Decorate your home with a back-lit skull that has animated matrix eyes and a moving jaw.

Use the Matrix Portal and an RGB LED matrix display to create spooky eyes in a silhouetted window skull! Plus, the Matrix Portal drives a servo motor to wag the skull's jaw around!


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Materials and Tools

You'll also need:

  • Corrugated medium-sized cardboard box
  • Pencil
  • Hobby knife & cutting surface
  • Filament or cord for hanging
  • Soldering iron and solder


These are nice to have, but not essential:

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CircuitPython is a derivative of MicroPython designed to simplify experimentation and education on low-cost microcontrollers. It makes it easier than ever to get prototyping by requiring no upfront desktop software downloads. Simply copy and edit files on the CIRCUITPY drive to iterate.

Set up CircuitPython Quick Start!

Follow this quick step-by-step for super-fast Python power :)

Further Information

For more detailed info on installing CircuitPython, check out Installing CircuitPython.

Click the link above and download the latest UF2 file.

Download and save it to your desktop (or wherever is handy).

Plug your MatrixPortal M4 into your computer using a known-good USB cable.

A lot of people end up using charge-only USB cables and it is very frustrating! So make sure you have a USB cable you know is good for data sync.

Double-click the Reset button (indicated by the green arrow) on your board, and you will see the NeoPixel RGB LED (indicated by the magenta arrow) turn green. If it turns red, check the USB cable, try another USB port, etc.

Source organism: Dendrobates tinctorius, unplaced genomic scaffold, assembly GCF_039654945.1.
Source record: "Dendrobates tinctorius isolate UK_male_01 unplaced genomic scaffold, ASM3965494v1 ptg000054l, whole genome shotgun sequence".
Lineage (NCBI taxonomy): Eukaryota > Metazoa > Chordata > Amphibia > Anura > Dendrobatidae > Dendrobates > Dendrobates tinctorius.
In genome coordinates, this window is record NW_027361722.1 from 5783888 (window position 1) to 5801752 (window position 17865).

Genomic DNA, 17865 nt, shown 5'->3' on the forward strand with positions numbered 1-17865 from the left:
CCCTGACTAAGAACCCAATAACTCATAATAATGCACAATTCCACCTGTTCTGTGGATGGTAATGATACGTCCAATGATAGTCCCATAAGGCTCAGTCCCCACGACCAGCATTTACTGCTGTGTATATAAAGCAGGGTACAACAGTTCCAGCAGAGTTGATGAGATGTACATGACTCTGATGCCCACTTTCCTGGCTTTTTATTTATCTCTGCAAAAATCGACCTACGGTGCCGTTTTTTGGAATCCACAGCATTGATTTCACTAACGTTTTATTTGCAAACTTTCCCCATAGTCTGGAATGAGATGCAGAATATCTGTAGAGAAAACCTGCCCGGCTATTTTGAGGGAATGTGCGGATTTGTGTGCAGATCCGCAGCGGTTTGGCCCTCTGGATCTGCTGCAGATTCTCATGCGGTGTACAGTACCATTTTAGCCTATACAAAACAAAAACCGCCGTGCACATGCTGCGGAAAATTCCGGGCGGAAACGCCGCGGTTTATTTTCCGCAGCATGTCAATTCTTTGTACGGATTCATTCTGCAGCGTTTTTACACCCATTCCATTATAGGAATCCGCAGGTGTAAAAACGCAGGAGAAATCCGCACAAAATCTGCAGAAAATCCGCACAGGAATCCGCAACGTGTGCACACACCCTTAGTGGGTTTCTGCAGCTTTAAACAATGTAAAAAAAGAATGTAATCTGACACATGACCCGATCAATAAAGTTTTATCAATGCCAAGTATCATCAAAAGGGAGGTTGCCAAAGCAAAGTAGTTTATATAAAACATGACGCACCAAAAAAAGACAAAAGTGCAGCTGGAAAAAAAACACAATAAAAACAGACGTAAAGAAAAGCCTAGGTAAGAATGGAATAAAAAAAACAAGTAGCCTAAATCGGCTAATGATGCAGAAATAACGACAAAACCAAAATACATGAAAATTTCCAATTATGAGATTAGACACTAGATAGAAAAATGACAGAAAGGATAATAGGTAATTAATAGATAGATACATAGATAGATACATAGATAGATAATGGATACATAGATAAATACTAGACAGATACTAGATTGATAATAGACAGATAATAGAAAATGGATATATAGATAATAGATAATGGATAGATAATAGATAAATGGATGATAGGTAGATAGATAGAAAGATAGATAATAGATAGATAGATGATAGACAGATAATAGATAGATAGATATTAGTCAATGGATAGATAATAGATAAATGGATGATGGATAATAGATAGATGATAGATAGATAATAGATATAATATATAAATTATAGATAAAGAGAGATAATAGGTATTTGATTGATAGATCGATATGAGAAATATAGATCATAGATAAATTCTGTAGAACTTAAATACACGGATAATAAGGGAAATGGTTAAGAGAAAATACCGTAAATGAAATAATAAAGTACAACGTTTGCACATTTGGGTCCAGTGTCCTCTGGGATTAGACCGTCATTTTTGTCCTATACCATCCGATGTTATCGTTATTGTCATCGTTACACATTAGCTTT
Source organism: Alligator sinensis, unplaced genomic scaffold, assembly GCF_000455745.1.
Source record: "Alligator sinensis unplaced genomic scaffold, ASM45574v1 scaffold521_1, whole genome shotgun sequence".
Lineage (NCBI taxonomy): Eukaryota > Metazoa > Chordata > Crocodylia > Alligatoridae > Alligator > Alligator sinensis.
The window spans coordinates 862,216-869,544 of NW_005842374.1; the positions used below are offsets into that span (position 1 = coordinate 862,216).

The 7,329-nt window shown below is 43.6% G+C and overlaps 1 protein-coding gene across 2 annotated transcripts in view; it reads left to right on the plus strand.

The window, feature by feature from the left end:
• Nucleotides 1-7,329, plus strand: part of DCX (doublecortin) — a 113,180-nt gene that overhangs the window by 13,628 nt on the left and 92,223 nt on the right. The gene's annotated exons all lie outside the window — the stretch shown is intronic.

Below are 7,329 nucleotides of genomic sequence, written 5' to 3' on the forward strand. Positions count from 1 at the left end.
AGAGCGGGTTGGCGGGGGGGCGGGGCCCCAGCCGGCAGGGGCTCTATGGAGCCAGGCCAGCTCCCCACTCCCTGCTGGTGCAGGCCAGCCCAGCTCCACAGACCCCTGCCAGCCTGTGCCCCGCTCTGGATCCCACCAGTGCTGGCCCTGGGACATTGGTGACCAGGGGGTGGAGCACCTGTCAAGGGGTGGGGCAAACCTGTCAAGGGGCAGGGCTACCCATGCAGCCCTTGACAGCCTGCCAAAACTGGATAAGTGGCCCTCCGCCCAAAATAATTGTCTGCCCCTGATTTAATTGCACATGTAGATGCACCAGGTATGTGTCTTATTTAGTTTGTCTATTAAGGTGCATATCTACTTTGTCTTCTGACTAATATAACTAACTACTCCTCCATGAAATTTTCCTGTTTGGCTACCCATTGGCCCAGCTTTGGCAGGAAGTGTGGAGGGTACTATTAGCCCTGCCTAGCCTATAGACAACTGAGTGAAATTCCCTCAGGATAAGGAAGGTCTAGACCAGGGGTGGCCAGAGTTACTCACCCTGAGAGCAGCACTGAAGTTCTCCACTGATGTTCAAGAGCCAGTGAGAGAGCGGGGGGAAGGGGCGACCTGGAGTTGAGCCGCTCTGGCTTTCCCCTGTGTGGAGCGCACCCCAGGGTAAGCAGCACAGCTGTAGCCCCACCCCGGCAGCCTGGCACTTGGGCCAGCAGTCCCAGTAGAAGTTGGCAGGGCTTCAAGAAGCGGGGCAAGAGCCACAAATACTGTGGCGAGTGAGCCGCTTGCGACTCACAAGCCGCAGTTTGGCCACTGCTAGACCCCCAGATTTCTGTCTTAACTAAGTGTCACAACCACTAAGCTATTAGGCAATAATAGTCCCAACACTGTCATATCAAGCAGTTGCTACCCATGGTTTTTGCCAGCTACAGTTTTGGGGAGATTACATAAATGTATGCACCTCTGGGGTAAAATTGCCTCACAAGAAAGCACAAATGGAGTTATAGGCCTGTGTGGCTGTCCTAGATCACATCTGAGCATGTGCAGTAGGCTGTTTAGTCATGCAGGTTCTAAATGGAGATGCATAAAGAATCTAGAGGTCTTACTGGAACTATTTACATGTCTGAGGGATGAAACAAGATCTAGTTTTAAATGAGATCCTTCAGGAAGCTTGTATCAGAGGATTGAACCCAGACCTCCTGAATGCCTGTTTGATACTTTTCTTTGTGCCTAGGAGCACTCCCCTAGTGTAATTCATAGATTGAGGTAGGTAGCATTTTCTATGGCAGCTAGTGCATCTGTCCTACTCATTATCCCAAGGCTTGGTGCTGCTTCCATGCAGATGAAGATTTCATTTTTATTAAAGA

If double-clicking doesn't work the first time, try again. Sometimes it can take a few tries to get the rhythm right!

You will see a new disk drive appear called MATRIXBOOT.


Drag the adafruit_circuitpython_etc.uf2 file to MATRIXBOOT.

The LED will flash. Then, the MATRIXBOOT drive will disappear and a new disk drive called CIRCUITPY will appear.

That's it, you're done! :)

To use all the amazing features of your MatrixPortal M4 with CircuitPython, you must first install a number of libraries. This page covers that process.

Adafruit CircuitPython Bundle

Download the Adafruit CircuitPython Library Bundle. You can find the latest release here:

Download the adafruit-circuitpython-bundle-version-mpy-*.zip bundle zip file, and unzip a folder of the same name. Inside you'll find a lib folder. The entire collection of libraries is too large to fit on the CIRCUITPY drive. Instead, add each library as you need it, this will reduce the space usage but you'll need to put in a little more effort.

At a minimum we recommend the following libraries, in fact we more than recommend. They're basically required. So grab them and install them into CIRCUITPY/lib now!